Tesco Succeeds With Succession Plan

Discussion
Jun 09, 2010
George Anderson

By George Anderson

Tesco CEO Sir Terry Leahy is widely credited with turning
Tesco into an international retailing powerhouse and now his job is “almost
complete.” The final
stage, as Sir Terry gets ready to retire from the company next March, is to turn
the business over to Philip Clarke, who heads up Tesco’s European and Asian operations.

“I
wanted to develop a purpose and values that could sustain Tesco through its
challenges and encourage and grow future leaders,” said Sir Terry in
a press release. “It has taken 14 years but that strategy has become a
firm reality now and so I feel my work is almost complete.”

Mr. Clarke
said, “I am honored and delighted to succeed Terry who has
taught me so much. I am very excited by the opportunity to lead such a fantastic
team of executives, many of whom I’ve worked with for years. Together
we will build a global business which focuses on the customer and fully respects
our people, our communities, our supply chain and our shareholders.”

Among the members of Mr. Clarke’s team will be Tim Mason, who will become
deputy CEO of Tesco plc. Mr. Mason will continue to be responsible for Fresh & Easy
in the U.S. as well as “branding, corporate values and climate change.”

David
Potts has been named as the first chief executive of Tesco’s Asian operations.
He currently is retail and logistics director for the U.K. and the Republic
of Ireland.

Commercial director Richard Brasher will take over in the newly-created
position of CEO of Tesco’s business in the U.K. He will also assume responsibility
for the chain’s business in Ireland.

Analysts expressed satisfaction with the
choice of Mr. Clarke and also assessed Sir Terry’s tenure with Tesco.

“Leahy is an outstanding executive who has intellect and vision that
is second to none,” Darren Shirley, an analyst with Shore Capital, told The
Guardian
. “I wouldn’t call him Britain’s greatest grocer, that accolade,
to our minds, rests with the likes of Sir Kenneth Morrison and Lord John Sainsbury,
but he must surely be written up as one of Britain’s greatest businessmen.”

James
Grzinic, an analyst with Jefferies, told The Wall Street Journal, “Philip
Clarke is a Tesco lifer who has been instrumental in spearheading international
growth. We expect little change in strategic direction in coming years.”

An
unidentified former business associate of Mr. Clarke described him to the Financial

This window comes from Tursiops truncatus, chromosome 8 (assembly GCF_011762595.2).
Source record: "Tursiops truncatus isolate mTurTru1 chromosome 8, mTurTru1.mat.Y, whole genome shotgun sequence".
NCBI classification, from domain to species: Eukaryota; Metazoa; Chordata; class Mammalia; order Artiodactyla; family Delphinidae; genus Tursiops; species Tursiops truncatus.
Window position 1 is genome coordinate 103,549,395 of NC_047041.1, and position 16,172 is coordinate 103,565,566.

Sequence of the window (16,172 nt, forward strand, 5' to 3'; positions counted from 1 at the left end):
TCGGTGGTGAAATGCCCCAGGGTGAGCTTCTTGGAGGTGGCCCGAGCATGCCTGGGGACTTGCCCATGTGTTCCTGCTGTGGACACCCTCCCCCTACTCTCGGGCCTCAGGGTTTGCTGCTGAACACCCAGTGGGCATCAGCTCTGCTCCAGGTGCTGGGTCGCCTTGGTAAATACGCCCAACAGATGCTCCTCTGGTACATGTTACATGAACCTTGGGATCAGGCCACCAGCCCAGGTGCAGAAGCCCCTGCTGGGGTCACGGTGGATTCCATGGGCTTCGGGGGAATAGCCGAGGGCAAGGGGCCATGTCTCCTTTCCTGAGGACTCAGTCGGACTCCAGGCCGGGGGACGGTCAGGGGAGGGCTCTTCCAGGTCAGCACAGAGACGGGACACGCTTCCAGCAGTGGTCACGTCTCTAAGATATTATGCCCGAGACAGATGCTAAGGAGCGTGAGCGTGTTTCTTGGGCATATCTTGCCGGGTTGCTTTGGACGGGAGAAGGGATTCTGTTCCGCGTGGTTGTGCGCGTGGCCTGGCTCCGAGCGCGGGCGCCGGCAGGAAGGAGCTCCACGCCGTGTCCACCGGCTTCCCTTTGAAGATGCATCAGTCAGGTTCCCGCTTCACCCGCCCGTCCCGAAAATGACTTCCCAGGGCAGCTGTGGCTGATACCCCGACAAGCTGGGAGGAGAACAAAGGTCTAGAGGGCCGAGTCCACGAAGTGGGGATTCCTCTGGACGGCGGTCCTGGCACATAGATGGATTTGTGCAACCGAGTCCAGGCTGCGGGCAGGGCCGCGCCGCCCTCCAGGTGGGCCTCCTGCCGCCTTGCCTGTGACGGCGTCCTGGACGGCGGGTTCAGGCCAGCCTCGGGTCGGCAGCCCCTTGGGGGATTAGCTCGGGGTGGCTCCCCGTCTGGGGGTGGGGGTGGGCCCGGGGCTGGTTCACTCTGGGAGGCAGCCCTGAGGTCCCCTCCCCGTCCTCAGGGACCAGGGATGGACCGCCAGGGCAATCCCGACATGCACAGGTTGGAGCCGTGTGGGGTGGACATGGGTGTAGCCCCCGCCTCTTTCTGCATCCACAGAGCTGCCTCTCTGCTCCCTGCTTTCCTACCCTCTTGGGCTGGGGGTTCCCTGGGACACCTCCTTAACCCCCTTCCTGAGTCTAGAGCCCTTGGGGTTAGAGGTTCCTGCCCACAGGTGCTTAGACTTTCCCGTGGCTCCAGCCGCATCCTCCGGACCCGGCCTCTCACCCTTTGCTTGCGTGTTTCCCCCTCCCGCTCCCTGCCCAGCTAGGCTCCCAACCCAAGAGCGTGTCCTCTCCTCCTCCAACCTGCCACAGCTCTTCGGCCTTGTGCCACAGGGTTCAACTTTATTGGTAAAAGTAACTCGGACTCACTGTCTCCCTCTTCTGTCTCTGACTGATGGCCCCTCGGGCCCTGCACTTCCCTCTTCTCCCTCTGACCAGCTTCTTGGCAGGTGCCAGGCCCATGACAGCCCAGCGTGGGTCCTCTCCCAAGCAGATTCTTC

Times
. “He is a hard Scouser (someone from Liverpool), like Terry.
He does not suffer fools gladly.”

Discussion Questions: What is your assessment of how Tesco is handling the
transition of power as Terry Leahy prepares to step down as the company’s CEO?
What lessons in succession planning can other retailers learn from the Tesco
experience?

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4 Comments on "Tesco Succeeds With Succession Plan"


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Steve Montgomery
Guest
10 years 10 months ago

Succession planning is still more an art than a science. In many companies a horse race atmosphere is developed in which one of the participants is the winner and, by definition, the others are “losers”.

What happens next is those that were considered for the top spot now see themselves as CEO material–weren’t they just considered that by their current employer? They then place themselves on the market (or the market senses their potential availability) and they depart to head some other company (where the same events take place). The bottom line: this method of succession planning leads to the loss of talent.

Based on the information in the article, it appears that Tesco will avoid this scenario. By selecting a well-respected internal candidate, Tesco should be able to not only keep its senior talent but maintain the momentum that it has built up.

Kai Clarke
Guest
10 years 10 months ago

Finding your replacement and ensuring that your vision becomes their vision, throughout the growth of an organization is near to impossible. More companies have their ex-founders, or ex-CEOs return to power after “retiring” simply because it is so hard. Only time will tell if Tesco’s succession plan will truly work.

George Anderson
Guest
George Anderson
10 years 10 months ago

In many ways this seems reminiscent of when Bob Ulrich turned over the reigns for Target to Gregg Steinhafel. It worked pretty well for Target here. Based on my knowledge of Tesco, there’s no reason to think it won’t work there.

Ed Rosenbaum
Guest
10 years 10 months ago

Wanting what you build to succeed you is a long-term goal of most CEOs. I applaud Tesco for having the succession plan and sticking to it.

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